“When you’re labeled as an expert, it changes the way your mind works”, says Shankar Vedantam, social science correspondent for National Public Radio.
We’ve discussed what the power of confidence can do for your self-esteem and Behavioral EQ in previous blogs and whitepapers, but can too much praise have negative effects on your behaviors? This NPR story suggests that it can.
The story describes a series of experiments led by Victor Ottati at Loyola University in Chicago. His team researched whether the roles you inhabit change the way that you behave, the same way your role might change how you think of yourself, and thus behave, from your day job to going out to a bar after work. “Ottati wondered, is this also happening to people labeled as experts? Are they internalizing a role that calls for them to sound confident and dogmatic?”
Ottati conducted experiments where people were made to feel like they were experts by either giving them difficult tests or easy tests. It made some people feel knowledgeable, other people feel ignorant. He separated true experts, people that actually are exceptionally educated on a particular subject matter, from those who were just given the title for no particularly great reason.
According to Ottati, “I figured, geez, it would seem that if I could get people to sort of think of themselves, perhaps temporarily, as being an expert, they would become in fact more dogmatic in their style of thinking. Whereas, perhaps if I did the opposite, they would become more open-minded.”
And it was true. According to Ottati, “Success on these tests puts the person in a position of sort of temporarily feeling that they are an expert. And then we noticed that the people respond in a more close-minded manner than the people who have recently just failed.” Ottati came up with a term for this, he calls it the “earned dogmatism effect.”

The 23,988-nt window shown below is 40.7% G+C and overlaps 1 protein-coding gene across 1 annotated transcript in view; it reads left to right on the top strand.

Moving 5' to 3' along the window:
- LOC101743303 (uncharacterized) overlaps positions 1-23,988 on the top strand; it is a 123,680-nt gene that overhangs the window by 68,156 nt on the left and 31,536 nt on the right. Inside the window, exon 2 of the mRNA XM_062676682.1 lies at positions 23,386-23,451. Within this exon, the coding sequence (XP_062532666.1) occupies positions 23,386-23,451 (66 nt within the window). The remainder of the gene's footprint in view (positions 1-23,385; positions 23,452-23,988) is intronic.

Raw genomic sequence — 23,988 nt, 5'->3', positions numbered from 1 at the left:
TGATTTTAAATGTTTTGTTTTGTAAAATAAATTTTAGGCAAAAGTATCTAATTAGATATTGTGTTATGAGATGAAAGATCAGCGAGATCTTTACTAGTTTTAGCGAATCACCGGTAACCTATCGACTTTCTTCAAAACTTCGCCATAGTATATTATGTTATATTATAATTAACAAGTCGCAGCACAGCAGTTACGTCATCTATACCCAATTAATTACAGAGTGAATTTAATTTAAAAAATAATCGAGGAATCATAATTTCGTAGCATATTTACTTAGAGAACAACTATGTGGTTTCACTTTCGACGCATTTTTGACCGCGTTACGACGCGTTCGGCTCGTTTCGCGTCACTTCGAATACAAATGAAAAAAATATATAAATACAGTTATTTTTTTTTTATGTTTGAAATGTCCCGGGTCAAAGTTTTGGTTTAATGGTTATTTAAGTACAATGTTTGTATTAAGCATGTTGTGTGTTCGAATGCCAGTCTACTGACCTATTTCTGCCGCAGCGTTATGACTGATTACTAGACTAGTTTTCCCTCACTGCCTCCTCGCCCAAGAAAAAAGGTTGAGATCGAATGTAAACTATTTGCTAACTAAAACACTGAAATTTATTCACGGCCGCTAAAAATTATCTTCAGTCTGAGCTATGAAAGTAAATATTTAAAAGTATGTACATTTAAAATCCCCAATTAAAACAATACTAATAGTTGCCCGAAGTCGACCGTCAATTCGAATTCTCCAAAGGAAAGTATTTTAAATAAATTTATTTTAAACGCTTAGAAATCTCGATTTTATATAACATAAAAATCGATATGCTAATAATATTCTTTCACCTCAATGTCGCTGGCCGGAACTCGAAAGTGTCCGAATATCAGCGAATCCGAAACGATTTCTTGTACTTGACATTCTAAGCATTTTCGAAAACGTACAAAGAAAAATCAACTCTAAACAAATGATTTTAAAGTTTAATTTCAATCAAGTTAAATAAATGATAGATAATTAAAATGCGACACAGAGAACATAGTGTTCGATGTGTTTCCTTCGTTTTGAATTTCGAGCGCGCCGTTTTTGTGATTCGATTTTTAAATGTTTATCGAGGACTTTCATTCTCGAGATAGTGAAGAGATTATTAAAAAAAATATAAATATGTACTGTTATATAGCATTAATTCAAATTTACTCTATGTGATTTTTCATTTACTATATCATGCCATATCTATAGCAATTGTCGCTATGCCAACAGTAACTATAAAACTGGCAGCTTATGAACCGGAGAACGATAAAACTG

So what does this mean for us? It means many times we feel like we are an expert in our career. We’ve done it for a certain length of time and we know everything about doing our job and the best way to do it, right? But the truth is feeling this way about ourselves and our career makes us rigid in our thinking. We can lose sight of attempting to be innovative and resilient. This means we can forget to explore other opportunities of doing things because we get stuck in a pattern of “this is the way it is.”
In order to remain an innovative and top-notch company, your employees, especially management, must remain flexible in their thinking. It’s natural for us to get comfortable with a certain way of doing things. For example, when a new hire has all of these grand ideas on how things should be done, it’s easy to jump to the conclusion that they don’t know what they are talking about because we’re the expert. We’ve worked here longer and they aren’t. In order to be successful today we must be open to new ideas, even ones that might seem silly or over the top. Be adaptive to change. And inspire your workforce to be adaptive and open to new ideas as well.
Change is scary, and oftentimes involves a great deal of work that can be even more daunting. But motivating your employees to continue to challenge the status quo is what has made the most innovative companies the successes they are today.
Just look at the companies who are thriving. They have to reinvent themselves constantly. They might not even offer the same products or services that they had initially offered. Take Netflix who started out as a movie rental company which would mail you a new movie as frequently as you wanted, upon receiving the prior movie back. Now they are a movie and TV show streaming service who also has their own suite of highly recognized shows and movies
It’s easy to get stuck in a rut. We all have biases and do not even notice when we become uncompromising in the way we do things. This is why TRACOM offers Adaptive Mindset programs and products. They help learners to become aware of their workplace biases and also learn which areas of Adaptive Mindset that they may falter in.
To learn more about TRACOM’s Adaptive Mindset click here.